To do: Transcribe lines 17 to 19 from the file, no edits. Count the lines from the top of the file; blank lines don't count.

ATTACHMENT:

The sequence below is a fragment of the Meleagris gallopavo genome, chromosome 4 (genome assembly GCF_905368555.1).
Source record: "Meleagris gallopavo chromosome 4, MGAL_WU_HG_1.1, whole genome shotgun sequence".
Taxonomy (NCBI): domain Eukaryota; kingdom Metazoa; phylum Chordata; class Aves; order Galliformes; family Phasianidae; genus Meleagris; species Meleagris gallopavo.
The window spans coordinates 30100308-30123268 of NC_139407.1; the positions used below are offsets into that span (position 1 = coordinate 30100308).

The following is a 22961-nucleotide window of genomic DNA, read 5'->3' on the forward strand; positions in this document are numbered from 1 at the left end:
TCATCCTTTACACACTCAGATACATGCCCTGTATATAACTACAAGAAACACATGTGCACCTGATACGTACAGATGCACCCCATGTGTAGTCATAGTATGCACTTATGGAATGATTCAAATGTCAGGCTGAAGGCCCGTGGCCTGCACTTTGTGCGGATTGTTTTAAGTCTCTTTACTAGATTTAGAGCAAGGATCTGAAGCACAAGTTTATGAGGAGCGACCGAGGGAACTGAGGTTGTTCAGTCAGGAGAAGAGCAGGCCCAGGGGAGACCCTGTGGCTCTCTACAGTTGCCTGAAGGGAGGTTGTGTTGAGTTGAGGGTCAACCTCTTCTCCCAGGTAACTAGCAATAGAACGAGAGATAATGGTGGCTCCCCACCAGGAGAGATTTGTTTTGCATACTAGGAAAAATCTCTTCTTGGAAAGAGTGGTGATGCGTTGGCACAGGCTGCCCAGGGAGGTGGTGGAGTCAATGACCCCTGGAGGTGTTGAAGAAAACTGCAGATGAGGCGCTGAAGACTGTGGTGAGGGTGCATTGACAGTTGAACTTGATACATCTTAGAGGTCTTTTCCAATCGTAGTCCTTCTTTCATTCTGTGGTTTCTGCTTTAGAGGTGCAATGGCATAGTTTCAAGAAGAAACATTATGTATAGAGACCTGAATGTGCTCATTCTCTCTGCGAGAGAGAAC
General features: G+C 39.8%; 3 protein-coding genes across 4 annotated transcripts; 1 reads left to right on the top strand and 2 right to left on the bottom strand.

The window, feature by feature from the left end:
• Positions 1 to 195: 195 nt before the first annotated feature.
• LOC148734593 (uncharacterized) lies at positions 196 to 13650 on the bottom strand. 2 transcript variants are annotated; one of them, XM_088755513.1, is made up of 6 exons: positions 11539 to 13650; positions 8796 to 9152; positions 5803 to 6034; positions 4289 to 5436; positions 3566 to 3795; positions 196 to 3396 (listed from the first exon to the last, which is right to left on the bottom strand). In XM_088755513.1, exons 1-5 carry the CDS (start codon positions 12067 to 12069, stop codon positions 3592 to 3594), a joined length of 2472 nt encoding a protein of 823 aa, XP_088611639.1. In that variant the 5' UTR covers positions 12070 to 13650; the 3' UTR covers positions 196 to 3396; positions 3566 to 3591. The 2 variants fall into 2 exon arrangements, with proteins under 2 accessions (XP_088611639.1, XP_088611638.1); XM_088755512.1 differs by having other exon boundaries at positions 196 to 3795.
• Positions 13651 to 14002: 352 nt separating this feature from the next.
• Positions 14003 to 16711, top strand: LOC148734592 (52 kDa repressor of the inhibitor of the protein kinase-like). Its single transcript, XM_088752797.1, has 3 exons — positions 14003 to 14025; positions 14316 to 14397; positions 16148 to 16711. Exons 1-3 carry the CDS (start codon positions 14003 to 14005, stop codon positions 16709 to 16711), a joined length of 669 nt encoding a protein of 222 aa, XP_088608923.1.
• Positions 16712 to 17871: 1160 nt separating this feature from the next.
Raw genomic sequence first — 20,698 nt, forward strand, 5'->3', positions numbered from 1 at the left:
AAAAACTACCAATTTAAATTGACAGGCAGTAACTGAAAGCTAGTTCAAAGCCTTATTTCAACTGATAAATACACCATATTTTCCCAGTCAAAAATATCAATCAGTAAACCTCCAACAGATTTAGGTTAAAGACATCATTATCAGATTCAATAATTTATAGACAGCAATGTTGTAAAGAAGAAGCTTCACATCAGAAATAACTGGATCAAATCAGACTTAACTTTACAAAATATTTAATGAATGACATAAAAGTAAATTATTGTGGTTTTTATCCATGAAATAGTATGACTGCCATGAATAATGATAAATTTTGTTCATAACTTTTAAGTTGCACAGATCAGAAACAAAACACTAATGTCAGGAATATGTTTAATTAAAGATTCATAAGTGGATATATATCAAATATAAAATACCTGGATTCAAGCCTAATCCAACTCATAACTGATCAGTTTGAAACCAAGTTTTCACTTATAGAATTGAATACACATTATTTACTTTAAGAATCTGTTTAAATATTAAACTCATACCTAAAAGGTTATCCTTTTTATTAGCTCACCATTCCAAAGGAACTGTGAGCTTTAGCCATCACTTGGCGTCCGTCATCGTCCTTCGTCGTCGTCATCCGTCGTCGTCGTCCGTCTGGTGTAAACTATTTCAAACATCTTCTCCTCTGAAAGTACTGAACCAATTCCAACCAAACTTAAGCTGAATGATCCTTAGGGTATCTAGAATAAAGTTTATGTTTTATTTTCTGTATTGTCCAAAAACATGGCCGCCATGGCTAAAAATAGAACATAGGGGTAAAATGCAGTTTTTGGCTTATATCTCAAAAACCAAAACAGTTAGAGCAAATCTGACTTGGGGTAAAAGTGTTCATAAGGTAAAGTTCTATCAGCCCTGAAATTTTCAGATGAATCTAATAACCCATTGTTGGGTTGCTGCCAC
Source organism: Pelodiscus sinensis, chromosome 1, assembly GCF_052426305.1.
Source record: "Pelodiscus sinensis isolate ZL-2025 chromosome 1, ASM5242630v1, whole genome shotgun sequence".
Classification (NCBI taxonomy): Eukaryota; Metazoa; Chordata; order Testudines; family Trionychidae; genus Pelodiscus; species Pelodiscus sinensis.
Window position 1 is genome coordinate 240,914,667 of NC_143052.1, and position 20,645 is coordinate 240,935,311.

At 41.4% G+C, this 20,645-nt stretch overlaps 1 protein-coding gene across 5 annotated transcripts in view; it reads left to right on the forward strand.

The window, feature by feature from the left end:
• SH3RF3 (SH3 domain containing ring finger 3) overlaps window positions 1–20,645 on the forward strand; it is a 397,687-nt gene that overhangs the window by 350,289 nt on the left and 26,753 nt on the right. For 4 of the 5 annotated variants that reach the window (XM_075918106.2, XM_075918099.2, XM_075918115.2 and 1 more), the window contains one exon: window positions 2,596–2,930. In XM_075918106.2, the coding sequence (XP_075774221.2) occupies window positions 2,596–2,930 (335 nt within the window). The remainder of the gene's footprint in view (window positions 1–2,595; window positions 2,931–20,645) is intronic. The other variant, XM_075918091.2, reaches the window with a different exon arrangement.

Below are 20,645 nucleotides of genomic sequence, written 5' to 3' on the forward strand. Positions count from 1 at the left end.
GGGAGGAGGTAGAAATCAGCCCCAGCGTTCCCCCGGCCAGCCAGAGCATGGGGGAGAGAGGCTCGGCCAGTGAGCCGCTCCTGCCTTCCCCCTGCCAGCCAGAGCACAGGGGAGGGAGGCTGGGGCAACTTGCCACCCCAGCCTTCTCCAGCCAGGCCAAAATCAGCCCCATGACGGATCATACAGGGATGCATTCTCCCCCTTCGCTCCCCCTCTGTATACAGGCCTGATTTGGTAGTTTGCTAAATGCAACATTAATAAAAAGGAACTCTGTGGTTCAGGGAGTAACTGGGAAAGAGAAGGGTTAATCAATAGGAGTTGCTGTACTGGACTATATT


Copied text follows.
Source record: "Pelodiscus sinensis isolate ZL-2025 chromosome 1, ASM5242630v1, whole genome shotgun sequence".
Classification (NCBI taxonomy): Eukaryota; Metazoa; Chordata; order Testudines; family Trionychidae; genus Pelodiscus; species Pelodiscus sinensis.
Window position 1 is genome coordinate 240,914,667 of NC_143052.1, and position 20,645 is coordinate 240,935,311.